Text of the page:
Get the picture? Cuts in entitlements, including Social Security and Medicare, will be accompanied by a push to get people to invest part of their Social Security income in Wall Street so as to make up what is being lost in the cuts. And since we are to believe that old people are going crackers, why then, wouldn’t it make more sense to let Wall Street take charge and invest the money directly? That would save a lot of hassle and bring about a windfall in earnings. Remember how we made so much money in our 401(k)s in the recent recession that we all went broke? Wouldn’t it be fun to do it all over again?
It’s going to take a lot to waylay the likely course of future events: The Cat Food Commission will undoubtedly recommend, and a lame duck Congress will pass, legislation that looks fairly innocuous: trimming Social Security a bit, maybe by upping the age by a few years, and cutting a little from Medicare–none of it affecting anyone who is over 65 right now. That will enable the politicians now in office to look like they are protecting seniors and fending off any drastic cuts, while at the same time appearing “tough” on the deficit. But the legislation, in the usual Washington mode, will gradually widen as the years go by, so that by the time this bunch of pols are retired (on their fat pensions) and out of the fray, the new rules will be eating into entitlements in a big way.
The other side of this Faustian bargain would appear to be Congress passing some tax increases. ”In setting up his National Commission on Fiscal Responsibility and Reform,” William Greider recently wrote in The Nation, ”Barack Obama is again playing coy in public, but his intentions are widely understood among Washington insiders.” As Greider puts it, “The president intends to offer Social Security as a sacrificial lamb to entice conservative deficit hawks into a grand bipartisan compromise in which Democrats agree to cut Social Security benefits for future retirees while Republicans accede to significant tax increases to reduce government red ink.”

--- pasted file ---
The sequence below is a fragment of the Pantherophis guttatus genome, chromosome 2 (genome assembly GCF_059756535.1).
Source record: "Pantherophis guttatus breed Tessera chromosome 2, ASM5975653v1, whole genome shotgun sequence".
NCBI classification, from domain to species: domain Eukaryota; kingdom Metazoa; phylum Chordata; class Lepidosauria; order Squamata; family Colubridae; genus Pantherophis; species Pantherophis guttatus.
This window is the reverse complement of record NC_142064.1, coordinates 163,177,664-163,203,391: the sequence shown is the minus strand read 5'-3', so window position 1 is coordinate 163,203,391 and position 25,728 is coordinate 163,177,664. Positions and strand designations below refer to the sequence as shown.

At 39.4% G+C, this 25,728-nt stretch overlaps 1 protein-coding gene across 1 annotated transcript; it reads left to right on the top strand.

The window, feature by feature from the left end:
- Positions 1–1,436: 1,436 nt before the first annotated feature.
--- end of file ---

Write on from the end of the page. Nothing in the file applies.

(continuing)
It remains to be seen how “significant” those tax increases actually turn out to be. But even former Federal Reserve Chair Alan Greenspan seems to be on board with this general plan. Greenspan’s credentials include chairing the first major entitlement-cutting commission back in the 1980s, as well as promoting the Bush-era tax cuts that helped the deficit grow to its current proportions. He still says that reductions to Medicare benefits are necessary–but in a recent interview in the New York Times, Greenspan also says that he now wants to remove all the Bush tax cuts. Seeing as it comes from the champion of “let them eat cake” economics, this pronouncement must be seen as predictor of how conservatives could end up voting. In short, the old and the poor will have to eat cat food, but the rich might kick in a few crumbs as well.